Eighty-five-year-old Bill Brin walks slowly into the room, looking as if a brisk breeze might topple his delicate frame. His T-shirt tucks into gym shorts that rise well past his waist. A neck brace sits awkwardly on his shoulders.
Only his trucker hat – showing two stick figures playing a game of ping pong – hints at what’s about to happen. As soon as Brin gets a paddle in his hand, he transforms into a hurricane. His paddle flies furiously. He smokes a cross-court backhand winner. He lunges to intercept a short volley. Between points, he rocks back and forth, his brow furrowed, his game face on.
Brin has been playing table tennis with his wife Harriet for over 60 years; they are two of the most memorable – and decorated – members of the Monterey County Table Tennis Club.
“You go into their house and see all these trophies,” says MCTTC President Gil Garcia, “Those two are really amazing. For their age, their hand-eye coordination is just unbelievable. They are how I want to be when I grow up.”
The pair keeps each others’ skills sharp by practicing for 30 minutes a night; the club, meanwhile, gathers every Monday and Thursday evening at 7pm. Perhaps because the sport is known for improving hand-eye coordination and mental alertness, many of its members have doctorates and teach or conduct research at Defense Language Institute. But whether scientists, doctors, meteorologists or pathologists, like Brin, they are transformed once a paddle finds their hand: They’re purely ping pong players – profession, education, size, age and gender mean nothing.
The sport has helped MCTTC member Josh Kim, 16, undergo his own transformation. He started playing after a serious and mysterious autoimmune disorder triggered fierce fevers, painful sensitivity to touch and school absences. “At first, he barely had energy to hold the paddle,” his father, YJ Kim says, “but he tried playing slowly but steadily.”
Since his illness prevented him from playing more strenuous sports, ping pong provided a source of motivation and exercise, doubling as a sanctuary and a salvation. His dad credits the sport as part of Josh’s physical recovery, and the competitive tests table tennis provided steeled him mentally to conquer obstacles to his health. As he’s stuck with it, both his wellbeing and his skills improved. He even went on to found a table tennis club at York School.
“For me, the most enjoyable part about table tennis is the challenge,” Josh says, “and the opportunity to learn something new every time you play.”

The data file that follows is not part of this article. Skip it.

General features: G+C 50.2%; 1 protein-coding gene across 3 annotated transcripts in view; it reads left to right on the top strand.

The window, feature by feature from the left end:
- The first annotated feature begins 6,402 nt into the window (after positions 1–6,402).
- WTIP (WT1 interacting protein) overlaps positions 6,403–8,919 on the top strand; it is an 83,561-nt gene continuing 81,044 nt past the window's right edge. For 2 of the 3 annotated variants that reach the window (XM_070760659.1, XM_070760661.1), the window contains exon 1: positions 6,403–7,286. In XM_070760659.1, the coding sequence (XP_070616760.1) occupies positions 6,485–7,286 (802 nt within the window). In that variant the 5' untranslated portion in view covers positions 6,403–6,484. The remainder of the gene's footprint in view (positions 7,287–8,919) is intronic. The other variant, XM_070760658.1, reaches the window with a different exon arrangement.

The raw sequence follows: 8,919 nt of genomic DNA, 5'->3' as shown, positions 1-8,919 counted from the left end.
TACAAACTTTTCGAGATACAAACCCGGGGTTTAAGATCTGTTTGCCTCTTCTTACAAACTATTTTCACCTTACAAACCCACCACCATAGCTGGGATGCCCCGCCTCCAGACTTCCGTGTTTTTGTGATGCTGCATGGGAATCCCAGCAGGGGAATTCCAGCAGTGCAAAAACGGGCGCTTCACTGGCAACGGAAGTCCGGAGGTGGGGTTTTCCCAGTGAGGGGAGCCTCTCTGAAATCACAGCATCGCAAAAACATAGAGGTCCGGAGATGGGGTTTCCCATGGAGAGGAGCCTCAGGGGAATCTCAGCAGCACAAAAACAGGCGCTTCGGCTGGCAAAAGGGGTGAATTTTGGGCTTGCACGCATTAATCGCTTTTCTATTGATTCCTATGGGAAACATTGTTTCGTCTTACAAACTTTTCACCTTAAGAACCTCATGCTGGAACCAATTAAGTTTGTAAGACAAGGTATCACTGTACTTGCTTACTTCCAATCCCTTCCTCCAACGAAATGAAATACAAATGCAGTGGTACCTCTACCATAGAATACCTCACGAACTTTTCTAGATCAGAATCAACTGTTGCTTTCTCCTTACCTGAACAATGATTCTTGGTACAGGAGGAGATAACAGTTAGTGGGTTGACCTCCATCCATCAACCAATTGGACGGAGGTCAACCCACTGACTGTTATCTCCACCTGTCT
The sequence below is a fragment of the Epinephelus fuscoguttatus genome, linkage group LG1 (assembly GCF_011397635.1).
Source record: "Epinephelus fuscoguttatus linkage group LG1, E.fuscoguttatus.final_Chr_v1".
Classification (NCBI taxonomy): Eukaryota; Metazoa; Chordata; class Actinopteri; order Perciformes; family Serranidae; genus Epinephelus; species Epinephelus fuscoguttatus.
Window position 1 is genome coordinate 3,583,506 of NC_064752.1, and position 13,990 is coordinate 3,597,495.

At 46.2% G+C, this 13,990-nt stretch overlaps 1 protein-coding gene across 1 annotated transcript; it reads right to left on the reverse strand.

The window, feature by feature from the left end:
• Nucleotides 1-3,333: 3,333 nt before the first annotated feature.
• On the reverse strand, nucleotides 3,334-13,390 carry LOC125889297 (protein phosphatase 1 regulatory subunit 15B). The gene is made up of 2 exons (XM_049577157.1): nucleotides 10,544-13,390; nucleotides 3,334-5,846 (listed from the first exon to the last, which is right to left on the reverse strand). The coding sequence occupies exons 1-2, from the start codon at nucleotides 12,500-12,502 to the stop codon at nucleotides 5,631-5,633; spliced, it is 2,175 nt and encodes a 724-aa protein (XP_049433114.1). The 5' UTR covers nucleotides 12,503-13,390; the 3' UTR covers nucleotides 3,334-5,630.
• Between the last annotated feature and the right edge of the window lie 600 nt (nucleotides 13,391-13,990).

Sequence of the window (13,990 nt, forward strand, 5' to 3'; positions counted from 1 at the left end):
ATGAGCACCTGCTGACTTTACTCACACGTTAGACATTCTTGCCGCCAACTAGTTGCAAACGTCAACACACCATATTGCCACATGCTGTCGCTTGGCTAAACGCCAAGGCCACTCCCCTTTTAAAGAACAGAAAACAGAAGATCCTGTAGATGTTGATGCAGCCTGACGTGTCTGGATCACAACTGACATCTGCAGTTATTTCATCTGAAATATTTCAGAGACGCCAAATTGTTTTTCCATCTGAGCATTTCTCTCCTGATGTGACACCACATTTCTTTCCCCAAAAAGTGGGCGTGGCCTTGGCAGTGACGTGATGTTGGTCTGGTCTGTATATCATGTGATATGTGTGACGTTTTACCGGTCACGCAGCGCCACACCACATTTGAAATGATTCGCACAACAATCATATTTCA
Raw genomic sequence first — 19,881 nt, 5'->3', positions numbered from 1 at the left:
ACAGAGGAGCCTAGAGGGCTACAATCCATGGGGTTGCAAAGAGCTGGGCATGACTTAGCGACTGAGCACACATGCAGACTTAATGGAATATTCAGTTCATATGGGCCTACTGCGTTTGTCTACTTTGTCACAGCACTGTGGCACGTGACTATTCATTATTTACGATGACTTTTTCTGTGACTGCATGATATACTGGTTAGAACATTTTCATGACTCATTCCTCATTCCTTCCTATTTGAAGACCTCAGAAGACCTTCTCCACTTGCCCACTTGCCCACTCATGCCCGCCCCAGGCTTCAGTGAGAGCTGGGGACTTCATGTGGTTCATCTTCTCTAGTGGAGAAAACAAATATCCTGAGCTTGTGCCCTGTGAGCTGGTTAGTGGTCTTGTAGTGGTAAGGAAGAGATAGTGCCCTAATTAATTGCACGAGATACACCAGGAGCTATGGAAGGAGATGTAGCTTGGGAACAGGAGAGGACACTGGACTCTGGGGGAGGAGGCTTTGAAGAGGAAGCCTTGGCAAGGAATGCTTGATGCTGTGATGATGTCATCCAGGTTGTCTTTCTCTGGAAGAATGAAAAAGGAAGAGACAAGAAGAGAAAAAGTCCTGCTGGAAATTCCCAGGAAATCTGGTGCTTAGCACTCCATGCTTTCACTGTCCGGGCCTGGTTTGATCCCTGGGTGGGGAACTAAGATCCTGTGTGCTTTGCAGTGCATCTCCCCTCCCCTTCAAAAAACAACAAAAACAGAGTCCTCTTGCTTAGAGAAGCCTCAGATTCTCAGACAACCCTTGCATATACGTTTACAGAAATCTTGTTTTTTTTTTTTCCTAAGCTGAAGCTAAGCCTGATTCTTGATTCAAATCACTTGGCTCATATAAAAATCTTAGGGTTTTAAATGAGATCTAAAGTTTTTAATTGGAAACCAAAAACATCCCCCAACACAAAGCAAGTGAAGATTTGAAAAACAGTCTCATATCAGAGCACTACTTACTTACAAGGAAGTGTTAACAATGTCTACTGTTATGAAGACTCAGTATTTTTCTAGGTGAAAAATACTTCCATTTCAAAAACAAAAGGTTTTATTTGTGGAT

MCTTC members often learn something about other cultures when they get together. Club members from around the world use club websites to locate like-minded athletes wherever they travel.
“We get people from all over coming in. We have had people from Russia and Germany, here on vacation,” Garcia says. “And on the weekends, we get a lot of kids in here. Members bring their kids, so you can see why we need a bigger place.”
As membership pushed past 40, the tight-knit group found it increasingly difficult to move around the five tables they squeezed in a small, funky space in a Seaside storefront at the University Plaza strip mall – which precipitated a transformation for the club itself.
After negotiating a deal with the American Legion in Marina, the club now has room for eight tables and a small sea of spectators. The thrilled MCTTC members hope to make it their permanent home.
But as much as the club’s members like their new spot, that doesn’t keep them from frequently leaving it – they’re often trekking around California and beyond to compete in tournaments. Events in Berkeley, San Diego and even some out-of-state competitions reunite them with scores of other ping pong enthusiasts and allow them an opportunity to compete across a range of age and skill divisions.
“I enjoy watching and trying to see what [Bill] is doing that could be better,” Harriet says, “Although, usually he does better if I’m not watching.”
He’s done well enough to gather dozens of local and regional medals (as has Harriet) – most recently, he took the gold in men’s doubles at the 2009 Huntsman World Series Games in Saint George, Utah. For members of the USA Table Tennis Association like the Brins, their results are forwarded to USATT headquarters, where they are then figured into the players rating, which dictates at which level they compete.
While MCTTC players like to brag about their fellow members’ ratings, competitive excellence isn’t exactly their primary aim (or traditional result) at tournaments. Instead, simply getting together to play is the name of their game.